Master of Science
Understanding zooplankton productivity is critical for modeling marine food web function, of which one poorly known factor is the influence of zooplankton symbionts. Zooplankton protist symbiont diversity is underestimated due to the limited surveys and techniques previously used. Using 18S V4 metabarcoding, I characterized the eukaryotic microbiomes associated with crustacean zooplankton from the northern Strait of Georgia, BC. Apostome ciliates were most abundant in all hosts except for cyclopoid copepods, which were dominated by Syndiniales. Most symbiont lineages were more abundant in one or two hosts, suggesting some degree of host preference. Microbiome data also provided information on diet, confirming increased diatom consumption during spring in calanoid copepods and consumption of crustaceans by Cyphocaris and Corycaeus. These data also suggest that zooplankton feed on siphonophores, a previously unrecognized interaction with the Cnidaria. My work contributes to resolving the interactions between zooplankton and alveolate symbionts, and the host-specificity of potential parasites.
Summary for Lay Audience
Marine zooplankton are small animals and microorganisms that live in the ocean and eat other organisms. Animal zooplankton include well known groups such as copepods, krill, jellyfish, the larval stages of fish, crabs, lobsters, and shrimp, and many more. Zooplankton are crucial components of the marine food web because many of them feed on photosynthetic microorganisms called phytoplankton (including cyanobacteria, diatoms, and dinoflagellates) at the base of the food web. Zooplankton are themselves consumed, which transfers energy up the food web to support the growth of fish, whales, and birds at the highest trophic levels. It is important to understand how the growth of zooplankton is influenced by their environment, including their interactions with other organisms, due to their importance in food web stability. One interaction that is often overlooked or less understood is that between zooplankton and their microbial symbionts. Symbionts of zooplankton may live attached to their surface or inside their body and can have a range of effects on their hosts, from beneficial to harmful, the latter referred to as parasitism. Symbiotic microorganisms have been observed in zooplankton since at least the early 1900’s, although the true diversity of these symbionts is not known for most zooplankton, let alone their effects on the host. Microscopy is inadequate to detect and identify these symbionts, whereas DNA sequences can be used instead to determine their presence in zooplankton. This thesis is one of the first studies to characterize the microbial symbionts associated with various species of marine zooplankton using DNA sequencing methods. Ciliate and dinoflagellate lineages were the most abundant symbionts associated with crustacean zooplankton, such as copepods. Most symbionts were found associated with almost every zooplankton host analyzed, but some degree of preference for particular hosts was observed. Sequence data also provided insight into potential components of zooplankton diet including herbivory of diatoms in spring, and carnivory of crustaceans and cnidarians – which has not been known before. The high diversity of symbionts associated with zooplankton, many of which were previously undescribed, indicates potentially important and unrecognized interactions in the marine food web.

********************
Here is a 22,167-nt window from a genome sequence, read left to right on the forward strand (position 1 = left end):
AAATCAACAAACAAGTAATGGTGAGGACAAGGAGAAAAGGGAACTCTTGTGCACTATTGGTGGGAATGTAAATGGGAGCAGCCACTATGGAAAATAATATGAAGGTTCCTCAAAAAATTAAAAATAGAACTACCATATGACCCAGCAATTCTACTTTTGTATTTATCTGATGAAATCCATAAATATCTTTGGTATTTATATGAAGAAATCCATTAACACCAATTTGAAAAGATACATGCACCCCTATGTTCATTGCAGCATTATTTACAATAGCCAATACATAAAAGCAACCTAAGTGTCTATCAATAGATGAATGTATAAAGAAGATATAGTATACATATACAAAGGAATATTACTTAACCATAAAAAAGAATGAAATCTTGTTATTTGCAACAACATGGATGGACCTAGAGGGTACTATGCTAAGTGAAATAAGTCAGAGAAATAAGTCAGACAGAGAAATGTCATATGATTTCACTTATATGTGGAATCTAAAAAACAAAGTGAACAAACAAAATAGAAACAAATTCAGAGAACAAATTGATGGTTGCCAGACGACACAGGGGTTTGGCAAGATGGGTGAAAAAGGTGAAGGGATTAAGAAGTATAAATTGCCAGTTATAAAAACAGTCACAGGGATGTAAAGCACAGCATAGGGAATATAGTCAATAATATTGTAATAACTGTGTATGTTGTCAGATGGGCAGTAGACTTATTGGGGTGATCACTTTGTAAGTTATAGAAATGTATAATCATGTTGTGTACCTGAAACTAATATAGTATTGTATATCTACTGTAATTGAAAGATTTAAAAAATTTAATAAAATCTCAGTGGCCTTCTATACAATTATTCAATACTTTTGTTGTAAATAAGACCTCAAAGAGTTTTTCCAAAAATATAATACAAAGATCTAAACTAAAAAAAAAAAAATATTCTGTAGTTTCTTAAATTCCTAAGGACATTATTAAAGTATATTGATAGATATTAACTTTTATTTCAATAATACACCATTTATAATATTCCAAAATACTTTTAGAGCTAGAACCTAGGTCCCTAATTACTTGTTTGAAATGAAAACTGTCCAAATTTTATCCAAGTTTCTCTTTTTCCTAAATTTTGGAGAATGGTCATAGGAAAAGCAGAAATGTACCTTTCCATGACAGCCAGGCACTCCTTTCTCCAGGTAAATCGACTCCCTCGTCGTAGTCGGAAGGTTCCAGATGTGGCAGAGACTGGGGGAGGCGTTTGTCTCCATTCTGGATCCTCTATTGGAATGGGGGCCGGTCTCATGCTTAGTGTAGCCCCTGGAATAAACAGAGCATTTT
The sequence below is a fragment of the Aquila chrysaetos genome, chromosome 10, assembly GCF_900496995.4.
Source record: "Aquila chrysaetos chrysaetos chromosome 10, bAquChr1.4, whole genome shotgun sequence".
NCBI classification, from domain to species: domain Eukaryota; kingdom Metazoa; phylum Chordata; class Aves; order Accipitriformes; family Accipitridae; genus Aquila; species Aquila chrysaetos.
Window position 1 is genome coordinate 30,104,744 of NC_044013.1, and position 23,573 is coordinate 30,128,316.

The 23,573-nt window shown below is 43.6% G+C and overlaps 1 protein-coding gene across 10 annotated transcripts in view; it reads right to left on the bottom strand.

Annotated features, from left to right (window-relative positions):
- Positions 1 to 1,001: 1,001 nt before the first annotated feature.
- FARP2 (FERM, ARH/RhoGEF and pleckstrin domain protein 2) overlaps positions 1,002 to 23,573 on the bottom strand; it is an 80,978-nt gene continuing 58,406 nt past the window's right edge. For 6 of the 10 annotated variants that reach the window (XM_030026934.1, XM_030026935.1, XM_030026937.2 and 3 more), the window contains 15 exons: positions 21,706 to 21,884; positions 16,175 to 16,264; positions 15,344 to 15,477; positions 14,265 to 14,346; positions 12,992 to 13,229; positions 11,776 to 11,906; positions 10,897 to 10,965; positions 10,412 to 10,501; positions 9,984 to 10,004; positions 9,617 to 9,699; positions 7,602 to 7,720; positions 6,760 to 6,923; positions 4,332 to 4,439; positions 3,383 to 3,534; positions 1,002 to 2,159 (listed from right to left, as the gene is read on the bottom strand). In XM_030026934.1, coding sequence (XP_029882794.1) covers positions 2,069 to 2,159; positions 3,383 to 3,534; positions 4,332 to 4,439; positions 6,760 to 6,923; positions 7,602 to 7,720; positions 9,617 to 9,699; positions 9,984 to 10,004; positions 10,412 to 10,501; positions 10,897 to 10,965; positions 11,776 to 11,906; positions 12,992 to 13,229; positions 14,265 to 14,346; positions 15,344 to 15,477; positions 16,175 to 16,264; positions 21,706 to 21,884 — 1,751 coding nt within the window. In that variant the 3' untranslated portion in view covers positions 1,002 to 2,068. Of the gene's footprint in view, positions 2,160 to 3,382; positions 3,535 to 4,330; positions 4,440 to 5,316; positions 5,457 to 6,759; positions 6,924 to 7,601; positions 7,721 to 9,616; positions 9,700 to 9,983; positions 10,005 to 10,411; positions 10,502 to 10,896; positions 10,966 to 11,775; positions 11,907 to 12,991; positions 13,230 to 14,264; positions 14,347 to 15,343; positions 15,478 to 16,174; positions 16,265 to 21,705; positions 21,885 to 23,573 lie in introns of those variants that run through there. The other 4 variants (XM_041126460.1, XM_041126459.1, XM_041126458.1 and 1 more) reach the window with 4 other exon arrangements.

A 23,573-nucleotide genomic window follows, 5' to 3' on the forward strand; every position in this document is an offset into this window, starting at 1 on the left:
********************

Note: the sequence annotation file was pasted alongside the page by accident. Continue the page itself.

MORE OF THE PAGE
Savage, Rose-Lynne, "Characterizing the diversity of the eukaryotic microbiome in marine crustacean zooplankton." (2020). Electronic Thesis and Dissertation Repository. 7442.